On Supporting Participants throughout the Program

  • Well-crafted recruitment and selection strategies and a carefully designed teacher education curriculum alone do not guarantee that program participants will complete certification requirements in a timely fashion. Support services are essential. These services may include thorough orientation, consistent academic advising or monitoring, academic tutoring, preparation for certification exams, classroom supervision and feedback, mentoring, cohort-building, and family support. Programs must adjust their network of services to their participants’ real, practical needs.

On Calculating Program Costs

  • Financial incentives (e.g., scholarships that pay for tuition, fees, and books) are essential to recruiting participants from nontraditional pools and retaining them through graduation.
  • The total cost to external funding sources of preparing one teacher through the Pathways program ranges from $4,074 to $12,274 for public institutions and from $5,345 to $39,174 for private institutions. Program cost varies according to the type of student as well as the type of institution. The highest costs are associated with programs serving paraprofessionals.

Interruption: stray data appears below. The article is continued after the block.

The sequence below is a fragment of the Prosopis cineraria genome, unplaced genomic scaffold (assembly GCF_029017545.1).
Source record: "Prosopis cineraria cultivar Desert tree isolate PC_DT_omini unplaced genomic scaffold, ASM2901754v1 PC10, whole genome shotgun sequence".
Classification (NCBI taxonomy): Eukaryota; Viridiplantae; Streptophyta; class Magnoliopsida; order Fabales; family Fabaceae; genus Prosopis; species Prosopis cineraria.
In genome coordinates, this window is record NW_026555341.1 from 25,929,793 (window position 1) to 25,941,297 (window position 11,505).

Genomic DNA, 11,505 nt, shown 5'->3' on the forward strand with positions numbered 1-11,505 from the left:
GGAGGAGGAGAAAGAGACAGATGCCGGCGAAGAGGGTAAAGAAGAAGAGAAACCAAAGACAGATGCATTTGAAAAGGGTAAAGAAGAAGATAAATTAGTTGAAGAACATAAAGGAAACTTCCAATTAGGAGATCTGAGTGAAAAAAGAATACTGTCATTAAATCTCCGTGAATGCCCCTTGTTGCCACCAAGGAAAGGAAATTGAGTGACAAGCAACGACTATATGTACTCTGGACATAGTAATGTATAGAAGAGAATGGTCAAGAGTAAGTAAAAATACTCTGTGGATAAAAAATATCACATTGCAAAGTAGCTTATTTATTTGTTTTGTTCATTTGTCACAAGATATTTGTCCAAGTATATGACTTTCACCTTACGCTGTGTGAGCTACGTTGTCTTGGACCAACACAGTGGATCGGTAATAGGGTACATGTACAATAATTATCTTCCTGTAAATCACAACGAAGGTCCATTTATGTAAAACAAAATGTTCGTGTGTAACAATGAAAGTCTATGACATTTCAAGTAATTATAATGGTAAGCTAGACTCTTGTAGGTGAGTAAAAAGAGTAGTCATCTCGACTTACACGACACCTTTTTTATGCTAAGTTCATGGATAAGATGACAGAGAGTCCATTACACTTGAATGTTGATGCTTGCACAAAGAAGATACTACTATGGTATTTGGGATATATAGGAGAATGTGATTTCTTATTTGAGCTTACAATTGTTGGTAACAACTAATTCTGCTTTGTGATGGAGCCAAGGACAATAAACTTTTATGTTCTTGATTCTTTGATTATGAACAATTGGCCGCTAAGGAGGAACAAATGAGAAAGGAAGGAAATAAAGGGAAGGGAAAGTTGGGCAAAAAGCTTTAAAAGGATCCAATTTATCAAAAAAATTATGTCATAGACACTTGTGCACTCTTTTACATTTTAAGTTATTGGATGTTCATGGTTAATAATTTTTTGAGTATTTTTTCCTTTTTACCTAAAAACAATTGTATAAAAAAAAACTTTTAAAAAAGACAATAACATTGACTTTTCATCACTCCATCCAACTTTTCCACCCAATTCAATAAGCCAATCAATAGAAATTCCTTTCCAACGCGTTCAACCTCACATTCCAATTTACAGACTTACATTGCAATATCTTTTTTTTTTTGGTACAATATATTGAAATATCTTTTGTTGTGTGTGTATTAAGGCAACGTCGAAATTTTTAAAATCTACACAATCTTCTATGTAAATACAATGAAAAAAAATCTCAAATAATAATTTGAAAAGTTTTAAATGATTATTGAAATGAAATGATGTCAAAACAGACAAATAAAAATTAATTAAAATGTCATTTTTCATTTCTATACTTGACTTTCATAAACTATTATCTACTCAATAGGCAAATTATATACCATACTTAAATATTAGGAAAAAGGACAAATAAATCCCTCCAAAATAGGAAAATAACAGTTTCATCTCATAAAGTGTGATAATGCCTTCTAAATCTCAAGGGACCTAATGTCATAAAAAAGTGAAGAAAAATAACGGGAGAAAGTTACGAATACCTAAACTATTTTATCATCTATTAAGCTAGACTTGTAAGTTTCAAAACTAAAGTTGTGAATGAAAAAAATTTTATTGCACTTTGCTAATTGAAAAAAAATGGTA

• In addition to external funding sources, Pathways programs are supported by fiscal as well as in-kind contributions from universities, school systems, and students.
  • Practices that promote the efficiency of these programs include the following: (a) carefully identifying the student population to be served and using multiple recruitment strategies, (b) using existing university infrastructure (e.g., the admissions process) when appropriate, and aligning program requirements with the institution’s existing teacher certification program when possible, (c) offering support services when benefits outweigh costs, (d) using lower-cost personnel (e.g., part-time) so long as effectiveness is not compromised, and (e) sharing personnel and equipment with other programs.